President Trump will sign on Thursday an executive order to create a new office in the Department of Veterans Affairs (VA) that can weed out poorly performing employees and protect whistleblowers, VA Secretary David Shulkin told reporters Wednesday night.
The order, which Trump will sign at the VA offices, will create the Office of Accountability and Whistleblower Protection, a wide-reaching office that identifies “systemic barriers that prevent us from making the right decisions.”
The order will also “make sure that we’re honoring the commitment we have to our whistleblowers that come forth and identify issues so that there’s not a retaliation against them,” Shulkin said during a media briefing at the White House.
Shulkin said the executive order will take accountability “up to the highest level” by establishing the office directly under his post. In addition, it will require the VA to conduct an internal review to make sure current efforts are not duplicative.
“We think that the staffing has gotten too large at our corporate offices," he said. "We want to make sure that our resources are out in the field where they can be helping direct service to veterans. I am not anticipating that we’re looking at adding new staff but we’re looking at using our current staff."
But the office comes with additional costs, he added.
“I don’t have the exact figure for that … [but for a] department this size … it’s not a small amount. This is going to be substantial.”
Shulkin did not say who would run the office.
The VA has been criticized for years for failing to quickly fire problematic employees, and Trump repeatedly vowed on the campaign trail that he would increase accountability at the VA.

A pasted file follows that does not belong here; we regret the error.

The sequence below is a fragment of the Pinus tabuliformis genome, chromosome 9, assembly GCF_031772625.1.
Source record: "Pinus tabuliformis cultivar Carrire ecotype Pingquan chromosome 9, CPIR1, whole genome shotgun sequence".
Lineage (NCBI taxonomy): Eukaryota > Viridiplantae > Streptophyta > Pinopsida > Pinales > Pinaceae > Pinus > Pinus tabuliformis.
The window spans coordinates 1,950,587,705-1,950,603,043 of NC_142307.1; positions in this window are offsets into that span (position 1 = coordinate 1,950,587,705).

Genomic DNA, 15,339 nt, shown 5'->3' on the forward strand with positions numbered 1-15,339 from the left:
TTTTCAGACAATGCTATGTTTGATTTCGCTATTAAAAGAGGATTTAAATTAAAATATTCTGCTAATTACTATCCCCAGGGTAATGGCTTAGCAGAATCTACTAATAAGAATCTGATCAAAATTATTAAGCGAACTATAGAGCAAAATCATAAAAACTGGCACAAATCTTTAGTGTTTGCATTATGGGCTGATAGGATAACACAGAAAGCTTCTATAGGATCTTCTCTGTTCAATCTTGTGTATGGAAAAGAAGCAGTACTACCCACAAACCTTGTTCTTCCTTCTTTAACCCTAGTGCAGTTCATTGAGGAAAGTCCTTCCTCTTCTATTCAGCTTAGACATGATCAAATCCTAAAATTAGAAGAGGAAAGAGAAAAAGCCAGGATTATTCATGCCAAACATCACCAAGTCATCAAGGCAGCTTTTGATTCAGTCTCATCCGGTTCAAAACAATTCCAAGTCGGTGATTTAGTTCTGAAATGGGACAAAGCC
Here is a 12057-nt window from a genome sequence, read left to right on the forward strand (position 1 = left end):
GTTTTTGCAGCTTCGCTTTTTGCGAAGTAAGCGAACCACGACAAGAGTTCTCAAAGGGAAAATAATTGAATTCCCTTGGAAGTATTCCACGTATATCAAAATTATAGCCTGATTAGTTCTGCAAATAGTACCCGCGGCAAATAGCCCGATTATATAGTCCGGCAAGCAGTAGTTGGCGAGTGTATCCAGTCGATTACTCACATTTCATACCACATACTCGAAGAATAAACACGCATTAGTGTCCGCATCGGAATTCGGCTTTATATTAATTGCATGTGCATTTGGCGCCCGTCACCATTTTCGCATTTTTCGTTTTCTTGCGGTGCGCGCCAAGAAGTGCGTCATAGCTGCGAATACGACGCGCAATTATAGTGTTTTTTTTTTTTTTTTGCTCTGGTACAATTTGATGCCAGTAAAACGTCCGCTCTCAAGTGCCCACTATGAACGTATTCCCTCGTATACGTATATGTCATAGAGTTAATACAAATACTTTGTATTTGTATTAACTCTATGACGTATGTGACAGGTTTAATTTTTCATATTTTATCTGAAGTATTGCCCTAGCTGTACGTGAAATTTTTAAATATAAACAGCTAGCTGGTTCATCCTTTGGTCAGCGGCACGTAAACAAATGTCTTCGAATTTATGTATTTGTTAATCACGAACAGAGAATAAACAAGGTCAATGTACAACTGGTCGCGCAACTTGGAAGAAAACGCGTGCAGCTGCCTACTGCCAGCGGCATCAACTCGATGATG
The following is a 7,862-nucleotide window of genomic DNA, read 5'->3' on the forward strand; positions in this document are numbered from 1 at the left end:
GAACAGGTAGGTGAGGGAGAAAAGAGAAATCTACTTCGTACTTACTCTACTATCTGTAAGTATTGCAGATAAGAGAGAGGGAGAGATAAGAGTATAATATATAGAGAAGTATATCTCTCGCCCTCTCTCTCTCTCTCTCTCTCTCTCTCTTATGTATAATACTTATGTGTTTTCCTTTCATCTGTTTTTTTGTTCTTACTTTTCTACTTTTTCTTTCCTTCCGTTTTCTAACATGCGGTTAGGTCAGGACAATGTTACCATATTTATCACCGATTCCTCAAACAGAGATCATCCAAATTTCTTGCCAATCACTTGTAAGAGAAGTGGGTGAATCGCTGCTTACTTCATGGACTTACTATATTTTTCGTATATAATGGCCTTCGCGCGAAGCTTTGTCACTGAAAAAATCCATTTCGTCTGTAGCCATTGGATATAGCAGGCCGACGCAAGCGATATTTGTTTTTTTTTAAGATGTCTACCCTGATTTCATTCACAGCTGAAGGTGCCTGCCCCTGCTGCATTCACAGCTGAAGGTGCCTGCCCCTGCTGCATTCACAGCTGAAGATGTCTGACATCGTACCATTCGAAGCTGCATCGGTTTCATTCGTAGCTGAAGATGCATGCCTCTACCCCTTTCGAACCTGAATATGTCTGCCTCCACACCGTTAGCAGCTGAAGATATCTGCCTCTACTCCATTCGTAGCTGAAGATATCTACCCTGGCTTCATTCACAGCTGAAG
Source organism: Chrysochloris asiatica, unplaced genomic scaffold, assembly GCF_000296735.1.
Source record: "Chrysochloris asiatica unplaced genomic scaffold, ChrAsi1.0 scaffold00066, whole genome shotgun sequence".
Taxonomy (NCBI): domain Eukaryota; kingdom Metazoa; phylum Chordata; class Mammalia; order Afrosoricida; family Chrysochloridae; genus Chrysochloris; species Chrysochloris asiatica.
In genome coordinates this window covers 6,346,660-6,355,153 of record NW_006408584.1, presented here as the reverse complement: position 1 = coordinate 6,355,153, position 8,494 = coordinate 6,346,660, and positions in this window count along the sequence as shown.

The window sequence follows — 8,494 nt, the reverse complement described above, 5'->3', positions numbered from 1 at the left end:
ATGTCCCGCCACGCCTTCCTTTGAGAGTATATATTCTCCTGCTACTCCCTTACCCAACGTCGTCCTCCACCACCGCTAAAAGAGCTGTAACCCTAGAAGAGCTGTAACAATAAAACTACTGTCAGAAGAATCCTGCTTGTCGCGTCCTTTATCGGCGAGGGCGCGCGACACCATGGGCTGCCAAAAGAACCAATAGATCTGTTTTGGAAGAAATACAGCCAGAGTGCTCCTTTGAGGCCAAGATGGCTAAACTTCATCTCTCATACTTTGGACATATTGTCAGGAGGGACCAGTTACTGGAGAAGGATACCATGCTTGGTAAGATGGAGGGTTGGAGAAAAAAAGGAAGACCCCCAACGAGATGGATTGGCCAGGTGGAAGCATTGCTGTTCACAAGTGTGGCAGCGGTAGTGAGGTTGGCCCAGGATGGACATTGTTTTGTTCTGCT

Shulkin himself has called for more authority to quickly fire poorly performing workers.
“I think that what you’re seeing is the president’s commitment to making sure that we stay on track with this, that we’re moving aggressively, and so he’s asking through this executive order for the VA to do everything that it can internally,” Shulkin said.
“But we know that that’s not going to be enough to get done what I want to get done. … Once we identify people that need to leave the organization to get them out quickly. So I do need legislative help as well. So the House has passed a bill, the Senate is working on one. We need them to come to an agreement to be able to give the president a bill to sign.”
Shulkin was referring to a House-backed measure that would reduce the time and process that workers facing negative personnel actions have to appeal.
Trump last week signed legislation extending a program that allows military veterans to seek care outside VA hospitals, which have been long plagued by backlogs.